'Twist of fate' gives painting grad space to come into her own as an artist

Contact: Erin Flynn

Rozlin Opolka stands in front of a piece she created for her senior showcase depicting her grandmother.

KALAMAZOO, Mich.—No. It's a word that has the power to change the trajectory of someone's life. In Rozlin Opolka's case, it gave her a blank canvas to paint a new vision of her future.

Initially intent on working in theatre, Opolka, who grew up in Fowlerville, Michigan, applied to Western Michigan University's stage management program her senior year of high school. She didn't get in, but instead of getting discouraged, she saw it as an opportunity to pivot and pursue visual arts.

"I think I was really able to come into my own and really change a lot and make some waves in the Frostic School of Art," she says. "So I was really, really happy that twist of fate happened. I think it was meant to be."

Opolka dove headfirst into the visual arts program at WMU, taking advantage of all the creative opportunities she could. In addition to sharpening her skills, the program also gave her the space to cultivate connections with her peers and expand herself creatively.

An art exhibition that includes paintings and sketches hung on gallery walls.

Opolka's senior show, "Button Box," on display in the Richmond Center. View more from the show on her website.

"It impacted me positively to come to a university like WMU because of the community aspect," says Opolka, who worked as a learning community assistant in the Fine Arts House, one of several living learning communities in WMU residence halls tailored to areas of study and interest. "It really impacts your view of the world and your view of art. At the end of the day, whatever you make is from your viewpoint, so you should be expanding your mind and your experiences in order to make more poignant art."

Outside of the art studio, Opolka developed her leadership skills as a LeadCorp intern with the Office of Student Engagement and got involved in United Campus Ministry (UCM), one of more than 350 registered student organizations on campus. Through UCM, she volunteered with the Boys and Girls Club and participated in a racial equity book club.

"It's really been beneficial in both my community development and growth here at WMU," she says.

While Opolka will graduate Saturday, Dec. 19, with a Bachelor of Fine Arts focused on painting, the interdisciplinary nature of her Western education opens the door for a world of opportunities in the art world.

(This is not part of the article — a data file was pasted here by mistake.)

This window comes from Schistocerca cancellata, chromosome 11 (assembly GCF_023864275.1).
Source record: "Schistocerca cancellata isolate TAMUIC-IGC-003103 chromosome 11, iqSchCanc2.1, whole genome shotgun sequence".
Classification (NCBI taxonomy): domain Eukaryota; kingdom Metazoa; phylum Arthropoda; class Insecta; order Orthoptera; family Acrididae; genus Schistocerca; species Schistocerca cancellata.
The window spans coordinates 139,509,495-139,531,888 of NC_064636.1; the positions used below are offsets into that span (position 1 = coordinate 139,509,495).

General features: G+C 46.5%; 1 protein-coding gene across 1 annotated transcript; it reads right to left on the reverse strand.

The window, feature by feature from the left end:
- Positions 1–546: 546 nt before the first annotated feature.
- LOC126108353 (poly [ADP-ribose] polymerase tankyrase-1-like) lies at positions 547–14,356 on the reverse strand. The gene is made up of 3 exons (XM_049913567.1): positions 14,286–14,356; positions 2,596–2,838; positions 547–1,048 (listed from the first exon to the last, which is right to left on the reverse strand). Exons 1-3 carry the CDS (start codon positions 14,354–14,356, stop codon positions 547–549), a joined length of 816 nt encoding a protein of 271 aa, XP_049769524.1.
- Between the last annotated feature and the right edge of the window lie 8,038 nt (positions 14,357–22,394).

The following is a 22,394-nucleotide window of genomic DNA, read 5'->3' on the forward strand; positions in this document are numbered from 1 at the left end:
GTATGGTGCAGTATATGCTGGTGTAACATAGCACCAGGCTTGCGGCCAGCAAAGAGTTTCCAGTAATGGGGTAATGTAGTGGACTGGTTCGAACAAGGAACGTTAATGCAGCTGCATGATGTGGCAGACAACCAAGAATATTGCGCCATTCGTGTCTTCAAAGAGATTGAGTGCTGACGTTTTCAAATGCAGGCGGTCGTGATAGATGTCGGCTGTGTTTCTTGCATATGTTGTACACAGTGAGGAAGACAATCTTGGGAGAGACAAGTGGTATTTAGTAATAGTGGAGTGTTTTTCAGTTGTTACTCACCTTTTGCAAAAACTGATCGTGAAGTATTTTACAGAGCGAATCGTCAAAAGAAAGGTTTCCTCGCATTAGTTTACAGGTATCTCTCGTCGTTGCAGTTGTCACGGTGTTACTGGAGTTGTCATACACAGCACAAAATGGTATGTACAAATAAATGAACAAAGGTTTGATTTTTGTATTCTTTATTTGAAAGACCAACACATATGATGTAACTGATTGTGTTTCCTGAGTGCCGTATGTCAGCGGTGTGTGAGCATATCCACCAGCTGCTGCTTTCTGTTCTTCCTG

"In the Frostic School of Art, we take a bunch of different studio classes so we can be well-rounded artists, and I think I've been able to actually break out of the role of a painter and define myself as an artist," says Opolka, pointing to her senior showcase, which featured sculptural and conceptual work in addition to painting that she believes made the show more powerful.

Opolka, right, helps carry a painting by Dwayne Lowder in the Richmond Center for Visual Arts.

Many WMU art students sing the praises of the world-class facilities on campus. Among those is the Richmond Center for Visual Arts, where Opolka gained professional experience as a gallery assistant.

"I did all of the work of putting up temporary walls, painting walls and general maintenance, as well as documenting artworks that were donated and interacting with visiting artists who come to the gallery for shows," she says. Opolka also considers her experience with the Kalamazoo Book Art Center—a nonprofit devoted to the creation and teaching of letterpress, printmaking techniques and bookbinding— a uniquely Western opportunity to explore an alternative art form.

"Western has really given me the technical and conceptual skills to become what I want to be as an artist," says Opolka, ready to make the world her canvas. "I've gotten a fantastic base here that I can jump off of and really thrive when I'm out of college and starting to establish myself in the art world."

For more WMU news, arts and events, visit WMU News online.